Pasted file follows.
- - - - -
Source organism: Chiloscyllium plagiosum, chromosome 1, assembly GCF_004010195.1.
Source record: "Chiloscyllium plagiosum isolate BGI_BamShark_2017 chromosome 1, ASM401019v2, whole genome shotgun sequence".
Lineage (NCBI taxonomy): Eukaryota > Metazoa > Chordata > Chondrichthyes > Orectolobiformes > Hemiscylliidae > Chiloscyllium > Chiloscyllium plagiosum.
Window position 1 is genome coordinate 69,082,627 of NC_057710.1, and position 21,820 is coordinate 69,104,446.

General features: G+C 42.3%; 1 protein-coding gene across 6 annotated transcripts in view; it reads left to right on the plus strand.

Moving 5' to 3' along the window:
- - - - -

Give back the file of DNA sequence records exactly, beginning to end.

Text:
Source organism: Chiloscyllium plagiosum, chromosome 1, assembly GCF_004010195.1.
Source record: "Chiloscyllium plagiosum isolate BGI_BamShark_2017 chromosome 1, ASM401019v2, whole genome shotgun sequence".
Lineage (NCBI taxonomy): Eukaryota > Metazoa > Chordata > Chondrichthyes > Orectolobiformes > Hemiscylliidae > Chiloscyllium > Chiloscyllium plagiosum.
Window position 1 is genome coordinate 69,082,627 of NC_057710.1, and position 21,820 is coordinate 69,104,446.

General features: G+C 42.3%; 1 protein-coding gene across 6 annotated transcripts in view; it reads left to right on the plus strand.

Moving 5' to 3' along the window: